SYRACUSE — Wawasee Community School Corporation school board met briefly Tuesday, Aug. 20, to receive public input on the 2019-2020 proposed budget and tend to a handful of personnel matters. This year’s budget includes a 3.5% increase over last year’s.
No members of the public attended to weigh in on the budget, which will be formally adopted at the board’s next meeting at 5:30 p.m. Tuesday, Sept. 10, at the high school.
The personnel agenda included the following actions, all of which were unanimously approved:
• High School Principal Geoff Walmer recommended the hiring of Julie Baird as the high school’s receptionist, effective Aug. 23.
• Assistant Principal Steve Perek recommended the hiring of Jody Francis as a cafeteria worker three hours each school day, effective Aug. 20.
• Walmer recommended the hiring of Brady Nyland as a high school physical education paraprofessional, effective Aug. 26.
• Perek recommended increasing Bianca Carty’s cafeteria worker’s position from three hours to 4.5 hours, and Jennifer Umanzor’s position from 4.5 hours to five hours, both effective Aug. 20.
• Michael Eshbach, Jaime Norris and Ami Steg resigned from their respective positions of high school physical education and health teacher, high school special education teacher and high school three-hour cafeteria worker.
The budget is the first formulated under the state’s new regulations. “Last year the state changed the budgeting from several different silos of money to two funds, education and operations,” said Dr. Thomas Edington, the school corporation’s superintendent. “The state provides the bulk of the funds for education.”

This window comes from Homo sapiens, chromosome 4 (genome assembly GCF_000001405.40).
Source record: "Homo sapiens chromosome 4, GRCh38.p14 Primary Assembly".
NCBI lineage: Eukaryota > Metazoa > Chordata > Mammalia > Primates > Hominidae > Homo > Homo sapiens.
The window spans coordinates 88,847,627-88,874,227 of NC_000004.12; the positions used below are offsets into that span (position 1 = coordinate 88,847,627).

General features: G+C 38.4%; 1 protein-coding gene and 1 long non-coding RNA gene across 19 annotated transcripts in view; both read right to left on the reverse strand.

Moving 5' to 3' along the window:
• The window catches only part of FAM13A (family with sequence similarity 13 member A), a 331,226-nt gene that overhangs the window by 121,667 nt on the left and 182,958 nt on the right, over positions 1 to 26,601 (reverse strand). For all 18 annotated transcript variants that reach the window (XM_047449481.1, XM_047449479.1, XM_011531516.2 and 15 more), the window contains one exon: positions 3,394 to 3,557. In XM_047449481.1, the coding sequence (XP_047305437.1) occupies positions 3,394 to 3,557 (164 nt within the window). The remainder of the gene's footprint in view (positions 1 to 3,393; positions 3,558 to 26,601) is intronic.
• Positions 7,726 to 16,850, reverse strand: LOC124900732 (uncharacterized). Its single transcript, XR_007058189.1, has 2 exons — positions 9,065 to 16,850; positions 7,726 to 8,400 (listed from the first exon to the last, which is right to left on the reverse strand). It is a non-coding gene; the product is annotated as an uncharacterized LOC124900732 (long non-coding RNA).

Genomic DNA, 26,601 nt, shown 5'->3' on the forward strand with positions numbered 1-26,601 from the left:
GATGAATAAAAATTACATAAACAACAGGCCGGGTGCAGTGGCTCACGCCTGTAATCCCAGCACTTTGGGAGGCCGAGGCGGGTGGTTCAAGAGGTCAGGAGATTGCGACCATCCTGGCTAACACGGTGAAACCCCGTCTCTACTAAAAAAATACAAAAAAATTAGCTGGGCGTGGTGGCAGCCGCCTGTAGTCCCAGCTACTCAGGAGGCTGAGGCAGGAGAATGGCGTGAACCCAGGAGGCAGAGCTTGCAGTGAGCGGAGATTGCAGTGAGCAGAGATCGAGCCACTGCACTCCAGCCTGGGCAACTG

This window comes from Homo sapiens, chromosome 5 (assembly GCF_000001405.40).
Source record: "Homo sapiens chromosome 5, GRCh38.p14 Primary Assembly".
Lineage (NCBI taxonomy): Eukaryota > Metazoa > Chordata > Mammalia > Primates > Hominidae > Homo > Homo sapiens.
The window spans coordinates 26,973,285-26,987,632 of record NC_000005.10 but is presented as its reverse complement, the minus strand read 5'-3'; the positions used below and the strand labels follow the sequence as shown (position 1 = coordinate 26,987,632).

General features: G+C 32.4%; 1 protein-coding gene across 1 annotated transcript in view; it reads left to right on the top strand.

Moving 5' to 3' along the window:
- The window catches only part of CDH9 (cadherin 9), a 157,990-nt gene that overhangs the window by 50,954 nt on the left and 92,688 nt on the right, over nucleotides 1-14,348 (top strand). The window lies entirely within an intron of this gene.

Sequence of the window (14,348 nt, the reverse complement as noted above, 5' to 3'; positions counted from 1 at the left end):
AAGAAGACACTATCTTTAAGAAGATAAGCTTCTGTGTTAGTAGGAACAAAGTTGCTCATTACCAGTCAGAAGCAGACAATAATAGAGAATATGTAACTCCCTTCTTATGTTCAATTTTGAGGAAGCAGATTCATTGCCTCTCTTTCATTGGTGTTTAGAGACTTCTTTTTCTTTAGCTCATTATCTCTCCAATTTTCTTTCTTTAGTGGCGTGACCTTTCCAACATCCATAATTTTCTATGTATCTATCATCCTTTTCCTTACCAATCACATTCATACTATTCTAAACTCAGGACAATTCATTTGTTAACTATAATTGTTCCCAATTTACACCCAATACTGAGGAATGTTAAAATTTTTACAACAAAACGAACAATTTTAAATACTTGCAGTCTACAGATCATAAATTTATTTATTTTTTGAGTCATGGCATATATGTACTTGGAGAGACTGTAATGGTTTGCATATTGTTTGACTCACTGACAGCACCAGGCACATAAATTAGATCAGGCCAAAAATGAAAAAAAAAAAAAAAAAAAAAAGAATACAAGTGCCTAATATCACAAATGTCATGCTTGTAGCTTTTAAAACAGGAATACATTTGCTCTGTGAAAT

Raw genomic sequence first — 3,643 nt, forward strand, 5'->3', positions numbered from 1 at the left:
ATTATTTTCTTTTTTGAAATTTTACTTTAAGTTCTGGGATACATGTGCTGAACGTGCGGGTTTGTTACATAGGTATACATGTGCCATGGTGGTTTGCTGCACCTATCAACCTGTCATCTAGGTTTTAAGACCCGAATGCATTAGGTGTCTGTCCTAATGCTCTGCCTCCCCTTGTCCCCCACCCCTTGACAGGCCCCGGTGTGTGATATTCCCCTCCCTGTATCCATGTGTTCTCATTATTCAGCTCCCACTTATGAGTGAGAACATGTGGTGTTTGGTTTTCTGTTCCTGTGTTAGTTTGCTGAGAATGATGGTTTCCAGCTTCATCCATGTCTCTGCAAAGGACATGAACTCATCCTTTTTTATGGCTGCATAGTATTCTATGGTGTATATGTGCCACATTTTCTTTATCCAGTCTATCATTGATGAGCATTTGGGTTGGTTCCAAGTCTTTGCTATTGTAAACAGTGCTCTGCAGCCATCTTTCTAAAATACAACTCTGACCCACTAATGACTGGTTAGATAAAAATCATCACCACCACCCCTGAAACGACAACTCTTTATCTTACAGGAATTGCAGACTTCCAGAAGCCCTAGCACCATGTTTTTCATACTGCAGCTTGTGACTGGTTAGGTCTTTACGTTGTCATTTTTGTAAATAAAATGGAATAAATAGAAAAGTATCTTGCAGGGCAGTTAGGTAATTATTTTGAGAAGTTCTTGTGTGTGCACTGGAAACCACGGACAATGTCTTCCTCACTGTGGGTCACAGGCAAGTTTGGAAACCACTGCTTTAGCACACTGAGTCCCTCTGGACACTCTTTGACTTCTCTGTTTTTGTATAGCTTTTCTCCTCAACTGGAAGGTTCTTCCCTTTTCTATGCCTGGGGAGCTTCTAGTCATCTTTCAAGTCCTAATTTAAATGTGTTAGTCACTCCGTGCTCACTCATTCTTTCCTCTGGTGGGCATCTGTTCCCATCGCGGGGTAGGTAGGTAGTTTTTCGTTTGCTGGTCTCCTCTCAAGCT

“The two funds are used for the operation of the schools,” said Jim Evans, director of finance. He noted the two omnibus funds include others. “The debt service fund is to make payments on bond issues, and the rainy day fund is appropriated during the budget process.”
Edington explained the rationale for the 2019-20 budget figures. “The balance we work is to maintain one of the lower school tax rates in the state and still provide quality education our community expects. We will continue to work to do that.”
Edington noted an addition to this year’s curriculum.
“We have an electrical course, ‘Power Up,’ starting up this year. Ultimately we prepare students to become electricians plus they learn how to operate drones and other electrically powered devices. That will lead to the ripple effect of employment in the manufacturing area and other areas in the electrical industry.
“Students can transition into the workforce from high school, knowing they will receive continual training in the future. Some will graduate and have further training in cooperation with and paid for by their employers,” he said.
“We always look to see if there is a program that will have a certain enrollment, if we have enough students to maintain that class in the future.”
Budget figures may be found at www.wawasee.k12.in.us.